Lucky me! Karalynn Lee has a novella available from Samhain right now, Summer-set, featuring the same setting, though it focuses on Kaen’s companion, the wolf-born Ryuan, and his own romance. I’ll be purchasing my copy today, and if it’s anything like as engaging as “Fall, Falling, Fallen,” I’m sure I’ll be recommending it here soon!

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Thursday, April 23rd, 2009 | Author:

Candy Tan, of Smart Bitches, Trashy Books, has done a couple of guest posts at Powell’sBooks.BLOG recently, including one titled “The Genre Ghetto’s Genre Ghetto: How I Got Here, and Why I Love It.” The whole blog post tickled me pink (I can actually hear my mother’s voice in my head as I type that phrase, and it’s creeping me out a little bit. But now that I’ve written it down, it’s too funny not to use. Sorry. End digression!), but I particularly liked Tan’s reasons for why she keeps reading romances even though the publication rate for the genre ensures that “the total amount of pure crap pumped out is higher than it tends to be in other genres, and they tend to be more shoddily edited.”

So why the hell do I still read them, and why am I so passionate about them?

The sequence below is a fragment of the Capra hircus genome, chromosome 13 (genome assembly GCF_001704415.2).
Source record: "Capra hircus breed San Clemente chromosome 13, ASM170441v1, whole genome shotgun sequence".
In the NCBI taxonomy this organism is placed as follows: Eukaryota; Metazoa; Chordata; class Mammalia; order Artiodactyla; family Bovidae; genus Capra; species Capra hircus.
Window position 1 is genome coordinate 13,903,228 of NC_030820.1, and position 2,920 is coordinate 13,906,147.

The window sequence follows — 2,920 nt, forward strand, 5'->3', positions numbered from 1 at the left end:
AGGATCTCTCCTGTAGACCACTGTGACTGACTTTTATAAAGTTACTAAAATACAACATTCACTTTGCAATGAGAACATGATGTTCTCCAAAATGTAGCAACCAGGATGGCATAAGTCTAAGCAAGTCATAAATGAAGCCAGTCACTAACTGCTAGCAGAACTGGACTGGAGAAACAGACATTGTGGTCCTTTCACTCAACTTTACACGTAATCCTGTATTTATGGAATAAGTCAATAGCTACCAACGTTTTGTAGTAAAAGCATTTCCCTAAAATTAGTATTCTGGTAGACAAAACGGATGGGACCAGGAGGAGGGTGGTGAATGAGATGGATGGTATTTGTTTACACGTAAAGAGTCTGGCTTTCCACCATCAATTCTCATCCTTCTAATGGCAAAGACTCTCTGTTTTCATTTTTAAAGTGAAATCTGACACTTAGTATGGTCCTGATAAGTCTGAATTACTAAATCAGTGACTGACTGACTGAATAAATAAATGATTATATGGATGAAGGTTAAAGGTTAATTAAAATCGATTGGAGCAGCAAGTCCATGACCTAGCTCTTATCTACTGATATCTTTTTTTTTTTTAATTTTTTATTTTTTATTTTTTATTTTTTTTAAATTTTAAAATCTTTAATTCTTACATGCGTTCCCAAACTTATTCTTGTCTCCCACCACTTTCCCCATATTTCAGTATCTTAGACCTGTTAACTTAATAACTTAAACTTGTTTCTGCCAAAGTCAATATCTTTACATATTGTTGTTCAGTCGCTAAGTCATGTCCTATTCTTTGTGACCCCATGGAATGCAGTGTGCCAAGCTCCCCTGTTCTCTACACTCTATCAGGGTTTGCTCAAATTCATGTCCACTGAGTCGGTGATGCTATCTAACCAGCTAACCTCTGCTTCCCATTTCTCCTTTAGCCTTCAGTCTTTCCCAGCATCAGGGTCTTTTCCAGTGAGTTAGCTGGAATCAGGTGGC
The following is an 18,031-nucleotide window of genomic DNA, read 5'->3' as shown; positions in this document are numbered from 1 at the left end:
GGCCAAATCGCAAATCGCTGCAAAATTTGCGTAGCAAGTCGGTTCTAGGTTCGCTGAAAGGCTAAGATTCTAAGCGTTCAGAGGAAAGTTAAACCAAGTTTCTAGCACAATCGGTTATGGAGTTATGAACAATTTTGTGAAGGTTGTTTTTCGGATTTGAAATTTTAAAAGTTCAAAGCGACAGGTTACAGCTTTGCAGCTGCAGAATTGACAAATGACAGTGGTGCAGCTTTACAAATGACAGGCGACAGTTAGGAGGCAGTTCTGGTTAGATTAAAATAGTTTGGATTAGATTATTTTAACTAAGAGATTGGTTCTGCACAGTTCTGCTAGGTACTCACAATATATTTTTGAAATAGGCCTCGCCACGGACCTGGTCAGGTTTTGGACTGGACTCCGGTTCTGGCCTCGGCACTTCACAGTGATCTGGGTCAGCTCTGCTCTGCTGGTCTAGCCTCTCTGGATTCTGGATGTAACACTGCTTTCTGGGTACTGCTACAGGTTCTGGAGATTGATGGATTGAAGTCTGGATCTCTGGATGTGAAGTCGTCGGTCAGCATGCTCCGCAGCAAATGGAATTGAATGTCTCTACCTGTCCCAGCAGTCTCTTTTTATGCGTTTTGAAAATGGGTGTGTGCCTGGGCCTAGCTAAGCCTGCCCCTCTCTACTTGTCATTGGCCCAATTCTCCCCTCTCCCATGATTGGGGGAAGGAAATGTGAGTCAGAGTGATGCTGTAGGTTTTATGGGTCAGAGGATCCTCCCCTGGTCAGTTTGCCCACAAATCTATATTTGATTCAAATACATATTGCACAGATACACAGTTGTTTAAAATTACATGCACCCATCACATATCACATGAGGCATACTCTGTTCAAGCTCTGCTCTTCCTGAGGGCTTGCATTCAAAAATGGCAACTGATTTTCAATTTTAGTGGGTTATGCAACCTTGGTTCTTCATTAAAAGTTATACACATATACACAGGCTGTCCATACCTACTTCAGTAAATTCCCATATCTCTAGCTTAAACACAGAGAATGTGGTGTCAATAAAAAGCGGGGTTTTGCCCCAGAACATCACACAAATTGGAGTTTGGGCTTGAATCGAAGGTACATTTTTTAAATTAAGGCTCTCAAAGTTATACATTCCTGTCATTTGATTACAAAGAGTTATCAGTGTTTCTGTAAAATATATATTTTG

Part of it’s because when they’re good — or when I find one that I enjoy; these two sets don’t always intersect — they’re incredible. They’re smart, they’re moving, they’re subversive, and they speak to the deepest bonding urges we have. Humans are social beasties, and romance novels, more than any other genre, explore the human experience of building intimate connections with each other.

There’s also no other genre I can think of in which female protagonists are so consistently victorious, and so consistently happy by the end. I’m not saying that this in and of itself makes romance novels good, but it’s certainly part of what makes them attractive, and it definitely sets them apart from any other genre out there.

And romance novels are where a lot of interesting, tangled issues about societal expectations and gender norms and heteronormativity and sex roles are not just elements of the story, they’re centerpieces to the conflict.